Show Summary Details

Page of

Printed from Oxford Research Encyclopedias, Politics. Under the terms of the licence agreement, an individual user may print out a single article for personal use (for details see Privacy Policy and Legal Notice).

date: 24 January 2021

Mexico and the European Unionlocked

  • Roberto DominguezRoberto DominguezDepartment of Government, Suffolk University
  •  and Marlena CrandallMarlena CrandallDepartment of Government, Suffolk University

Summary

The EU–Mexico relationship is symbolic of how a determined commitment to cooperation can lead to enduring partnerships between disparate and geographically distant states. The EU and Mexico have gradually institutionalized several frameworks for cooperation through a series of internationally significant agreements. In spite of major asymmetries in their levels of political, social, and economic development, the EU and Mexico have continually formalized their commitment to cooperation: both parties signed the Economic Partnership, Political Coordination and Cooperation Agreement (GA) in 1997 (in force since 2000), the Strategic Partnership (SP) in 2008, and modernization of the GA in 2018. Although the EU and Mexico have had relations since the 1970s, the first two decades of the 21st century have witnessed an intense alignment of policy goals in a variety of economic, political, and social areas, leading to the acceleration of mutual commitments and cooperation between seemingly unlikely partners.

The implementation of the 2000 GA has been successful on several fronts: trade expanded, trust grew, and the European investment flow to Mexico increased with few interruptions. Therefore, it was not a lack of success that motivated the GA modernization process, but external global transformations and a relationship that had outgrown its defining framework. External global transformations—such as the rapid technological revolution, the subtly shifting international balance of power, and the degradation of the neoliberal economic model—required a more responsive agreement with updated legal frameworks. Further, the limitations of the original GA with respect to trade and economic imperatives required the inclusion of several new articles to address the expanded digital and service-based economies. With respect to political coordination and cooperation, the revised GA incorporated more disciplines into the formal High-Level Dialogues, and addressed a broadened international agenda increasingly focused on regulation, sustainability, and environmental concerns. While the EU–Mexico relationship is characterized by an entrenched belief in institutionalized, regular, and productive cooperation mechanisms, both parties agreed to modernize the GA in the late 2010s. The decades-long commitment to this ethos, despite their highly disparate starting point, is poised to promote several more decades of cooperation with the conclusion of the modernized Agreement in 2018.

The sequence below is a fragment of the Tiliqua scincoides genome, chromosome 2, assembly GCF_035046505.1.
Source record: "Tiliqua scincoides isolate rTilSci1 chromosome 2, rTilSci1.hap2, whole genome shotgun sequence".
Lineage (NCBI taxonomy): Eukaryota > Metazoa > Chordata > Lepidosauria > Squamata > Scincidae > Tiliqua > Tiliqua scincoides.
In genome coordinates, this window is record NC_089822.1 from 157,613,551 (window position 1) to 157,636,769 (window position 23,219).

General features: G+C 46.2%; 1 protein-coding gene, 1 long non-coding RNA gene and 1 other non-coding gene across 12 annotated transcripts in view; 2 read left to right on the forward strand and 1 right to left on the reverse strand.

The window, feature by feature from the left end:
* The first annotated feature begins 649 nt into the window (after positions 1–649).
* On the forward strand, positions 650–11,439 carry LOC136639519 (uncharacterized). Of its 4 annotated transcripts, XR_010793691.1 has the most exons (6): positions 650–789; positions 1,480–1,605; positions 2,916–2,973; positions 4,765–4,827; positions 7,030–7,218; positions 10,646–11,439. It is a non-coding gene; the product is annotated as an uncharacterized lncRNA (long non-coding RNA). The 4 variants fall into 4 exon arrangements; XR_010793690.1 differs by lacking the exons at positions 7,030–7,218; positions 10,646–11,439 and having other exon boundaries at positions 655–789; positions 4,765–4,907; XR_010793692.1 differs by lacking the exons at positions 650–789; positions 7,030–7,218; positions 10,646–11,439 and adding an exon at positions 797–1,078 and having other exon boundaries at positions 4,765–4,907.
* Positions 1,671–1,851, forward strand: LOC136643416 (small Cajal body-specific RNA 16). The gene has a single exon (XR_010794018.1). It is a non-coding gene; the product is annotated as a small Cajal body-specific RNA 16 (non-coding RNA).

You do not currently have access to this article

Login

Please login to access the full content.

Subscribe

Access to the full content requires a subscription